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Google employees worldwide have begun a series of walkouts protesting how the company has dealt with sexual harassment cases.

The “Google Walkout” is taking place today at “nearly two-thirds of Google’s global offices” at 11:10 a.m. local time, according to the organizers. GeekWire was on the scene at Google’s Seattle office in the Fremont neighborhood.

The walkouts stem from an investigation by The New York Times that found Google protected top executives accused of sexual misconduct and gave them exorbitant payments on their way out the door.

“The article provided a narrow window into a culture we, as Google employees, know well,” the organizers wrote in an article about the protests at The Cut. “These stories are our stories. We share them in hushed tones to trusted peers, friends, and partners. There are thousands of us, at every level of the company. And we’ve had enough.”

Google leased this former gym space in Seattle’s Fremont neighborhood last year. (GeekWire Photo / Nat Levy)

Here are the “demands” from the organizers of the walkout:

An end to Forced Arbitration in cases of harassment and discrimination for all current and future employees, along with a right for every Google worker to bring a co-worker, representative, or supporter of their choosing when meeting with HR, especially when filing a harassment claim.

A commitment to end pay and opportunity inequity, for example making sure there are women of color at all levels of the organization, and accountability for not meeting this commitment. This must be accompanied by transparent data on the gender, race and ethnicity compensation gap, across both level and years of industry experience, accessible to all Google and Alphabet employees and contractors. Such data must include, but not be limited limited to: information on relative promotion rates, under-leveling at hire, the handling of leaves, and inequity in project and job ladder change opportunities. The methods by which such data was collected and the techniques by which it was analyzed and aggregated must also be transparent.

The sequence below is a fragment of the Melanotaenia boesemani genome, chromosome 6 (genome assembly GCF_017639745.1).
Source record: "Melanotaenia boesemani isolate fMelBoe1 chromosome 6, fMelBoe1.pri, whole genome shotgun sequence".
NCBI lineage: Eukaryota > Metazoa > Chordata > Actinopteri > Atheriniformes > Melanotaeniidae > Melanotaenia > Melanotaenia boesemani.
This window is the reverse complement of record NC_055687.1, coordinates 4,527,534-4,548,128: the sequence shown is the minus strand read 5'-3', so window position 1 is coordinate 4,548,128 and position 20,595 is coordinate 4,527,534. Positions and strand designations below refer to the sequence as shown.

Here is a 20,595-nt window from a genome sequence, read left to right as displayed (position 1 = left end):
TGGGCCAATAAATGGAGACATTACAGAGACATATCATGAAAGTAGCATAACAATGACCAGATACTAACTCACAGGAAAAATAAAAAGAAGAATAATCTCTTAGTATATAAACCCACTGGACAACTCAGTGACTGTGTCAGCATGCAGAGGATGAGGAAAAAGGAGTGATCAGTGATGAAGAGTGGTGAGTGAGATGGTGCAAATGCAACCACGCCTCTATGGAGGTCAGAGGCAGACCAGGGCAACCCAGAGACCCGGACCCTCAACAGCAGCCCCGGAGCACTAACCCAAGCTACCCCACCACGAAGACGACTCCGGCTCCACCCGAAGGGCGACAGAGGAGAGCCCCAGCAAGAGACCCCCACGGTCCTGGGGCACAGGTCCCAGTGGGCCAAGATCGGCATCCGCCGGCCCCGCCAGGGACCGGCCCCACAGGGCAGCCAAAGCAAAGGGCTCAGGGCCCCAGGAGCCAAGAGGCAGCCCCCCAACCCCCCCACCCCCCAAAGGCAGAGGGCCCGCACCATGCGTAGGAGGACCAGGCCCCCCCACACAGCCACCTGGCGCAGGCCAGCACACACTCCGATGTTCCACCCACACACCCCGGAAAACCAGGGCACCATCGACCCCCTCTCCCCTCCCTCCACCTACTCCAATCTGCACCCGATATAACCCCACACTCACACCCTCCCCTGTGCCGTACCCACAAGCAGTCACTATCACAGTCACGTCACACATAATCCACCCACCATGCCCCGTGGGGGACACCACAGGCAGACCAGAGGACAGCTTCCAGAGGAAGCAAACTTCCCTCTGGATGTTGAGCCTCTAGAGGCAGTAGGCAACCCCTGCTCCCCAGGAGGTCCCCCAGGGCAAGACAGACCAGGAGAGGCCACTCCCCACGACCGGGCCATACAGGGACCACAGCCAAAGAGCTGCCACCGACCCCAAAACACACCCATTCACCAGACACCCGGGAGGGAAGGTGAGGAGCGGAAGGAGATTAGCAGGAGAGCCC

A publicly disclosed sexual harassment transparency report, including: the number of harassment claims at Google over time and by product area; the types of claims submitted; how many victims and accused have left Google; any exit packages and their worth.

A clear, uniform, globally inclusive process for reporting sexual misconduct safely and anonymously. The process today is not working, in no small part because HRs’ performance is assessed by senior management and directors, forcing them to put management’s interests ahead of employees reporting harassment and discrimination. The improved process should also be accessible to all: full-time employees, temporary employees, vendors, and contractors alike. Accountability, safety and an ability to report unsafe working conditions should not be dictated by employment status.

Promote the Chief Diversity Officer to answer directly to the CEO and make recommendations directly to the Board of Directors. In addition, appoint an Employee Representative to the Board. Both the CDO and the Employee Representative should help allocate permanent resources for demands 1-4 and other equity efforts, ensure accountability to these demands, and propose changes when equity goals are not met.

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